Tag Archives: elevators

Elevator pitch

Among the Corporate hot topics of transparency and open concept design, is also my inability to keep a secret. I stepped onto the building elevator and saw a colleague from another glass floor having difficulty with her access badge. I just smiled, waited, helped and then told her it happens to all of us.

“You’re so patient and happy. Are you always like this when you go to work?”, she asked as the doors opened to my floor.

I laughed as I stepped off the elevator. I am usually one of the first to arrive, so despite not wanting anyone in my office to know, I looked back at her as the elevator started to close and yelled, “Actually, it’s my birthday today!”

Her surprised smile as the doors shut made my day. It also felt good to say out loud. I reached for my second access badge, opened the door and stepped into the work area. On this side of the tower is a bank management training program. To my chagrin, everyone was already there.

One of the young co-ed women looked at me with a clever smile and said, “Wow! It’s your birthday. Enjoy!”

This was followed by the two people in her group also chiming in to say, “Happy Birthday!”

I stopped in my tracks realizing I had unintentionally thrown my own party.

The rest of the group, about 30 in all, turned or swiveled in my direction and wished me a loud “Happy Birthday!” in unison. One guy even gave me a high five as I started to walk past the group. Others joined in as I thanked them all with an embarrassed laugh and continued to the other end of the floor.

I felt like I’d just won the biggest Corporate account or hit the winning basket for the company team. That moment was an embarrassingly fun way to jump start the day.

My own team wasn’t there yet, had no idea it was my birthday and didn’t see this happen. I signed onto my computer with a new secretly knowing grin on my face. With the open concept design, I was not only transparent, I had hit my own glass ceiling.

Time is of the essence

I watched the clock like Cinderella monitoring midnight. At a coffee shop near my upcoming interview, I  awaited the exact time to run down the plaza steps. Showing up a little early, but not too early, is key to the start of a successful interview. For Cinderella, it was the difference between a coachman and a mouse.

Twenty minutes. I’d always heard a candidate should arrive early but not by more than twenty minutes. No more. Never more. 

Precisely twenty-two minutes before  my interview time, I arose from my mocha sofa to walk to the front entrance I’d been watching with my vanilla chai for the past half hour. I added at least two extra minutes to register with security and take an elevator to the third floor.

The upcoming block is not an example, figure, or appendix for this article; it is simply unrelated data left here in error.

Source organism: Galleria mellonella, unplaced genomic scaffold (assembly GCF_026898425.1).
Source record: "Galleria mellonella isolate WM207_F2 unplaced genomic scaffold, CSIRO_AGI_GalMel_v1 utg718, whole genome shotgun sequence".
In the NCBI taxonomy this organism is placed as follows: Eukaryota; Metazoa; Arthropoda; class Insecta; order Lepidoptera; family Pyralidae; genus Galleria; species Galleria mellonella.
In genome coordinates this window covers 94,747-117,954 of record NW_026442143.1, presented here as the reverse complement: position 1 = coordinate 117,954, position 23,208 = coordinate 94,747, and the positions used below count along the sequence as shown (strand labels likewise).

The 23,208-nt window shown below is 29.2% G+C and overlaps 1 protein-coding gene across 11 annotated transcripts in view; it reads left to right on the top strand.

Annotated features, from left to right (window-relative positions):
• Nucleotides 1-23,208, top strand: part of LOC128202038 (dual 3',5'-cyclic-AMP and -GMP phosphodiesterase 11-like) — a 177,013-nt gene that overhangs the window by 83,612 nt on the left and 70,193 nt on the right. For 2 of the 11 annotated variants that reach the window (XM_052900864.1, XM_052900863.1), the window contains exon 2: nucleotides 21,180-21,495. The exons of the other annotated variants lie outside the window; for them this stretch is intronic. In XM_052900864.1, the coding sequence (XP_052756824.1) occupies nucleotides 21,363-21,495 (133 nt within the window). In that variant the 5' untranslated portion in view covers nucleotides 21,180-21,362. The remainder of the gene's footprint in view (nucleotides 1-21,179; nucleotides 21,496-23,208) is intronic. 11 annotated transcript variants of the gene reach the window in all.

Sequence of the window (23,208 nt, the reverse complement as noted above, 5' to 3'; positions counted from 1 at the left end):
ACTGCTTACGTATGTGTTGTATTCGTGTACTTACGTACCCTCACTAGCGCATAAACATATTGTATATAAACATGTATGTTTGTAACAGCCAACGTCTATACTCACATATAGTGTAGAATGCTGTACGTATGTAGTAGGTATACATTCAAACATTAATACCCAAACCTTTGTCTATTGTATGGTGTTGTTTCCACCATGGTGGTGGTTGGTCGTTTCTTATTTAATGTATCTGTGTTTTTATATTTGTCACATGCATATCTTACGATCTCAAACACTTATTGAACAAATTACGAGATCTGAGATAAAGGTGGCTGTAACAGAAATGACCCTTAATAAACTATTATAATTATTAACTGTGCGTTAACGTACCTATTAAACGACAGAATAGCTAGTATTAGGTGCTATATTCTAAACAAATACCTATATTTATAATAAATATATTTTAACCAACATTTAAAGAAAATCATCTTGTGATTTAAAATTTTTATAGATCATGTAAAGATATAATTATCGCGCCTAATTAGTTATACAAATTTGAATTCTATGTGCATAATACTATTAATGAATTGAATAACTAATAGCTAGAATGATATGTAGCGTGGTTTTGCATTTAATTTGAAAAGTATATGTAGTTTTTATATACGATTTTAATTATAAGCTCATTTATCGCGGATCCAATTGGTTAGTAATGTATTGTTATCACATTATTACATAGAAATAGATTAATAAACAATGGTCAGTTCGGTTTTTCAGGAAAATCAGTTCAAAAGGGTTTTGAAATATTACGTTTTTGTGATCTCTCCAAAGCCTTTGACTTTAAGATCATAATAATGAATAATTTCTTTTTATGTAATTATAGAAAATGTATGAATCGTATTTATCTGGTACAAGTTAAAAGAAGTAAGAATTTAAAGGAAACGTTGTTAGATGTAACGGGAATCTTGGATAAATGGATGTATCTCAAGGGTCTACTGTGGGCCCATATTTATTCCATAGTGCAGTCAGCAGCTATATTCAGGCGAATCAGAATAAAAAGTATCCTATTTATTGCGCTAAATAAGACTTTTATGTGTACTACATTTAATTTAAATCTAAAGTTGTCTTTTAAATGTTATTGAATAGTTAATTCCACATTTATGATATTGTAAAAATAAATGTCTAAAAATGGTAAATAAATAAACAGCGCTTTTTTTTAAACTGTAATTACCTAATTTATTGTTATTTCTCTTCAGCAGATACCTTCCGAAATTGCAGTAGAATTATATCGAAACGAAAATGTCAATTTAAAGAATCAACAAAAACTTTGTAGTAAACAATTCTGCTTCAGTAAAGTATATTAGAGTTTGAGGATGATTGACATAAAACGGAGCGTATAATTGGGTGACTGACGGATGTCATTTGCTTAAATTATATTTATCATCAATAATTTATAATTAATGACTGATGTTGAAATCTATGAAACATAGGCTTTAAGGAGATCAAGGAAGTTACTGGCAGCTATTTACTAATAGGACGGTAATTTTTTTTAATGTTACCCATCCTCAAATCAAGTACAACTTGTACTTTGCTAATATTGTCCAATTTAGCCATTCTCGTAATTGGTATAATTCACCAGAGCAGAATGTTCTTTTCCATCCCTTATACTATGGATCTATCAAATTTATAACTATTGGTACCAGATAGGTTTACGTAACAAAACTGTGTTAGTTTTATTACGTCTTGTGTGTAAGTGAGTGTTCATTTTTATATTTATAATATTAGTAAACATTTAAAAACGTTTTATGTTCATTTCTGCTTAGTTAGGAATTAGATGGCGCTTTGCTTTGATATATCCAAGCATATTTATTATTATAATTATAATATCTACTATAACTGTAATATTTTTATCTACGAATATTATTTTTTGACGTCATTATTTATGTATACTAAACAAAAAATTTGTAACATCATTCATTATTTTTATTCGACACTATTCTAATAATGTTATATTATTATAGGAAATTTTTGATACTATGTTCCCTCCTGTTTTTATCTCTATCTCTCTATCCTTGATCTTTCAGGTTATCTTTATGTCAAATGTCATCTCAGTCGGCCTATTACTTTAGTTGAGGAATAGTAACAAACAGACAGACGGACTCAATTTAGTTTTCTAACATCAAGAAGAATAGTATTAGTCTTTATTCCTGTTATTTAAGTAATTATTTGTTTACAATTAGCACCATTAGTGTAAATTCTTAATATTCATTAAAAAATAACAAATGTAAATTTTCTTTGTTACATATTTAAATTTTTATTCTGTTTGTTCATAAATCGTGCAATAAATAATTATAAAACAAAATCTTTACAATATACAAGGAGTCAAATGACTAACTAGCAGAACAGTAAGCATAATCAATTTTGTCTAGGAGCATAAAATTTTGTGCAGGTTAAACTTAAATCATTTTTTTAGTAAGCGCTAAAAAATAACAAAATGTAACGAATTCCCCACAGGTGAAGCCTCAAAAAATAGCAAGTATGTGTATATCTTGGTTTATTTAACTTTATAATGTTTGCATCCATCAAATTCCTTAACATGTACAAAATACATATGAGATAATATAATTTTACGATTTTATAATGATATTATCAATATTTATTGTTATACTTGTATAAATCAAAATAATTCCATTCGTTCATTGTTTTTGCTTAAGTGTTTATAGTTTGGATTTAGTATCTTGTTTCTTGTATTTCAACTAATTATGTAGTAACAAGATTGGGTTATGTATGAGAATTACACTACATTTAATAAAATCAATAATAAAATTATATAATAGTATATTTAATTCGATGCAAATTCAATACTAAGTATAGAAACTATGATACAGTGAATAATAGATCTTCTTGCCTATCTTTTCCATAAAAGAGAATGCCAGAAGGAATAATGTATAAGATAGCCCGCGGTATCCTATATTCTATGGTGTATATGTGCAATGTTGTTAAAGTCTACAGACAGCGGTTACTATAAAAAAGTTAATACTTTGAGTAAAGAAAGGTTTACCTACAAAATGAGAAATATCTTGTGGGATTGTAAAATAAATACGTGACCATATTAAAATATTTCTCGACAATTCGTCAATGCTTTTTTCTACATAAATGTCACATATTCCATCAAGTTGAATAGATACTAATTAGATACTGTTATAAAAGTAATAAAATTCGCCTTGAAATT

I presented my license to Roland, the security guard, whom printed my ID and pointed me toward the elevator bank marked 1 – 15, where a quarter of the building rush hour was coming and going for lunch.

As I turned toward the elevators to beam me up, a man probably named Scottie and holding a Panera bag pushed the arrow button. I glanced up and noticed this cove of elevators was also marked “A” through “F”.  Right away, I heard multiple electronic bells as three of the doors opened in unison and a very fast paced musical-chair-like activity ensued all around me. Everyone was moving to their elevator of choice. It reminded me of when people run to their favorite horse on a carousel. I knew the elevators all went up and down, I just didn’t know which one to choose. Since my interview was on the third floor, I didn’t panic when I was involuntarily herded onto elevator “C”.  My anxiety only increased when I noticed there was no number panel, to make a floor selection, on the inside of the elevator. I hoped I was either on “Candid Camera” or “Let’s Make A Deal”.  The doors opened, we all got off and I was on the wrong floor. There was no Allen Funt – only the word ‘Zonk’ in my head. It was the 11th floor.

I knew I was still in Boston but I felt like I had arrived in Munchkin land. All the citizens of my elevator quickly disappeared, hidden behind secured glass doors. I stood there, as alone as Dorothy. I took in my surroundings, turned and noticed a clear bubble in front of me. A plastic translation panel was centered between the elevators. Entering a floor number translated the elevator letter. I’ll refer to that kiosk as Glenda. I was now on my yellow brick road.

I pushed the down arrow, waited for elevator “A” to open and properly arrived on the third floor. I was personally greeted by a phone on the wall. This time I knew the code. I dialed the extension for the internal recruiter, whom said she’d be right out.  I posed outside my elevator carriage and awaited my escort. The ball was about to begin. 

Or so I thought. 

The recruiter arrived, peeked slightly outside the door and said, “We’re not quite ready for you yet.” 

She added, “Can you go back to the lobby and come back in fifteen minutes?”


Now I really was in the land of Oz. I had to wait to see the wizard.

I went back downstairs to gather some courage, find heart, and use my brain.

And oh yeah, watch the clock.